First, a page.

3. BroccoliHut says:

    Unfortunately, my coping mechanism is usually NOT to eat. It’s a vestige of my eating disorder, I’m sure–if I can’t control the world around me, why not control my food? I think I’ve learned to counteract this potentially unhealthy coping mechanism however.

  4. Nicole says:

    I think that I tend to bottle stress up, and then it affects me physically. So I actually need to find a healthy coping mechanism that helps me release stress. 🙂 Now that the nice weather is here, hopefully I can turn to running!

  5. Emily says:

    I really like how you said ‘you deserve to leave the stress behind’ I just came off a very stressful couple months in grad school and I learned a lot about myself and how I react to stress. I had an awful four week cold (hello stress sickness)… When I’m stressed I am very hard on myself and just start feeling really negative about my abilities and very frustrated with myself. I am also a stress runner so that did help

  6. Amanda says:

    I am not a runner, but I actually turn to running, or other forms of cardio when I am stressed. I actually had a really stressful morning and thought about going for a run today.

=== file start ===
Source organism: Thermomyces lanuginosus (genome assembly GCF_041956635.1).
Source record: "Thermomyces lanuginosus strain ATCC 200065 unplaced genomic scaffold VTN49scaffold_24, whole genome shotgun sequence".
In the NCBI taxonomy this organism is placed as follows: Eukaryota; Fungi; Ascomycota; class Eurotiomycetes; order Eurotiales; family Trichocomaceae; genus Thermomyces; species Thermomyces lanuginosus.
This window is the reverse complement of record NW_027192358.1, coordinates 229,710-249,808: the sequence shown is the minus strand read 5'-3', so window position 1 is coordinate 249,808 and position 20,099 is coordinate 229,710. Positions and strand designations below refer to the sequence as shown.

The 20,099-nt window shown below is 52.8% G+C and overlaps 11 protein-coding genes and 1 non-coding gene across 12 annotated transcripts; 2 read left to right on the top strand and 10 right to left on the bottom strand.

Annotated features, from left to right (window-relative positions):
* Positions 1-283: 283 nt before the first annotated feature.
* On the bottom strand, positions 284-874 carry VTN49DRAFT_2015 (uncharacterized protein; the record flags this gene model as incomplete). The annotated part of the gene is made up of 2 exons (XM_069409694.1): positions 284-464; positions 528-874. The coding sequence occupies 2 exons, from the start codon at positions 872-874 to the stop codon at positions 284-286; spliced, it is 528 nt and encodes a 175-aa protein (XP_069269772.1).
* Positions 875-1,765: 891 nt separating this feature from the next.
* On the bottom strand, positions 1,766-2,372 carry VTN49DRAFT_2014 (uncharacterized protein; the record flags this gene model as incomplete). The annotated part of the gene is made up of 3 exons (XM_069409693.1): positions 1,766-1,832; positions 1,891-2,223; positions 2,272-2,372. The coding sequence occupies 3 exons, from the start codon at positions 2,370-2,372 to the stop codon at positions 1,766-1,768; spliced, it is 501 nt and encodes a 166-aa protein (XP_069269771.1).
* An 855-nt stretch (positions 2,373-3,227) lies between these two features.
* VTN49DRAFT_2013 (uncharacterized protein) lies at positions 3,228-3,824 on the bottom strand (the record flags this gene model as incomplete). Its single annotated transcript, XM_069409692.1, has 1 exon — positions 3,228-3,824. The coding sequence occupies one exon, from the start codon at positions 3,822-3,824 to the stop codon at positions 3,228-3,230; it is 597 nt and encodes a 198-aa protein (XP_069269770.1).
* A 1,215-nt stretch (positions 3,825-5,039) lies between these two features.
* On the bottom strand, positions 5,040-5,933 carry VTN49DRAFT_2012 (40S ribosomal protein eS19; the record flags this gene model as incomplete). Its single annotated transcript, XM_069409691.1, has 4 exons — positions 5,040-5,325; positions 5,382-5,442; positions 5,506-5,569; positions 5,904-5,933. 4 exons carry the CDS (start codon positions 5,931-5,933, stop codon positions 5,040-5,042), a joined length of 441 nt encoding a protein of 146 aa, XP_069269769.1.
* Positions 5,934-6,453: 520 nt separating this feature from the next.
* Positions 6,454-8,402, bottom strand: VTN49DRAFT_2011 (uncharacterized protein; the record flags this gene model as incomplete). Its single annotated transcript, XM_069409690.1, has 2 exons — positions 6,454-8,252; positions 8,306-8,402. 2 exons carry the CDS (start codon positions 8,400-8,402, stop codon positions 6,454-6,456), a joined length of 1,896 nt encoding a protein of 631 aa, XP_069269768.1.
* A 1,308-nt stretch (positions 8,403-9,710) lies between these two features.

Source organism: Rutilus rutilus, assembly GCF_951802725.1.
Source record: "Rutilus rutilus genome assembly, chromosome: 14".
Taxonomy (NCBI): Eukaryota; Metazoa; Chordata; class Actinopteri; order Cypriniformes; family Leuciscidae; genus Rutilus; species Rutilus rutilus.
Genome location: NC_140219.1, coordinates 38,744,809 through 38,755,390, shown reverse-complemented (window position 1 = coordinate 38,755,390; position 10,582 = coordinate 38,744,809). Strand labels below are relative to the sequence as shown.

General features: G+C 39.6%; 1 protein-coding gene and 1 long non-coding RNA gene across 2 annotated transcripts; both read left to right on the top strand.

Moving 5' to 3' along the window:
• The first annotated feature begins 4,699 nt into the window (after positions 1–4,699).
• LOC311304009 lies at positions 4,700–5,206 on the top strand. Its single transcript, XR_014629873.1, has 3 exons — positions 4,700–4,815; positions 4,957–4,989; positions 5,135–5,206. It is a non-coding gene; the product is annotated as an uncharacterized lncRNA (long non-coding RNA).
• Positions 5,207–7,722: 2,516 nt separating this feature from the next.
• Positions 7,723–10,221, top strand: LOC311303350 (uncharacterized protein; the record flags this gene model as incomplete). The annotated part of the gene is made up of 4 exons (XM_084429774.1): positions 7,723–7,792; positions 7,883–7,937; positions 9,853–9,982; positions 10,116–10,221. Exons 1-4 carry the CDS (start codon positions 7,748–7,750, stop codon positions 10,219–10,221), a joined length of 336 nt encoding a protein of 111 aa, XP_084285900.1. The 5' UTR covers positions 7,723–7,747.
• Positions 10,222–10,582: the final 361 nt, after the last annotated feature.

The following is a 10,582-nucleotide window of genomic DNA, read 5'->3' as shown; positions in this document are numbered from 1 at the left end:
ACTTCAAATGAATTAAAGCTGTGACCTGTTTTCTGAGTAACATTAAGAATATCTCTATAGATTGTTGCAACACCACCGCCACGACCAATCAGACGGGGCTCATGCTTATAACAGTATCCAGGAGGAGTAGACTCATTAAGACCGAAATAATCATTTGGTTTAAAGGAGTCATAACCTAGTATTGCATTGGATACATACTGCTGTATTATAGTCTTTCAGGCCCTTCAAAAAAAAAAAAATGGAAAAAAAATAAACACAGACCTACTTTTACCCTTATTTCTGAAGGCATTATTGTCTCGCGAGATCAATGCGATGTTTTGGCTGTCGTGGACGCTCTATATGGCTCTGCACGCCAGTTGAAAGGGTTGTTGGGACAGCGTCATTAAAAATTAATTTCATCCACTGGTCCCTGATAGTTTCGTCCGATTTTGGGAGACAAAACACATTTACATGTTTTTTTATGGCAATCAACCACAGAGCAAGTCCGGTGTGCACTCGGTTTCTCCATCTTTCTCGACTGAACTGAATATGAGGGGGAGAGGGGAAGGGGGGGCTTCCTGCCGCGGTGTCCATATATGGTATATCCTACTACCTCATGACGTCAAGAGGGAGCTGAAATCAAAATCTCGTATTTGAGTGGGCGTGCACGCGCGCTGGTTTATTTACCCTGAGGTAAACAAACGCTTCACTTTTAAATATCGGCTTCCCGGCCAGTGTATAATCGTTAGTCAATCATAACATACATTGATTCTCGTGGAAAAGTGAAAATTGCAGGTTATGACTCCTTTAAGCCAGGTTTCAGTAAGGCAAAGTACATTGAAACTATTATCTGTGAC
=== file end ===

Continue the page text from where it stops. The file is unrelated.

Your oatmeal looks really good, makes me want to get up and have a huge bowl of oats in the morning and then go for a run lol.

  7. I thoroughly enjoyed reading this. It was a good reminder for me to remember how to focus my thoughts and energy when life starts to tilt out of order. : )

  8. Mindlessly munching sometimes, but prayer always provides faithful, so I turn to that most. Great post, and very timely for what my neighbor and I are doing. We have joined together to run/walk and keep one another on track in our goals of a healthier lifestyle. Not going it alone has made a profound difference on this journey. Thanks for posting, and love the photos!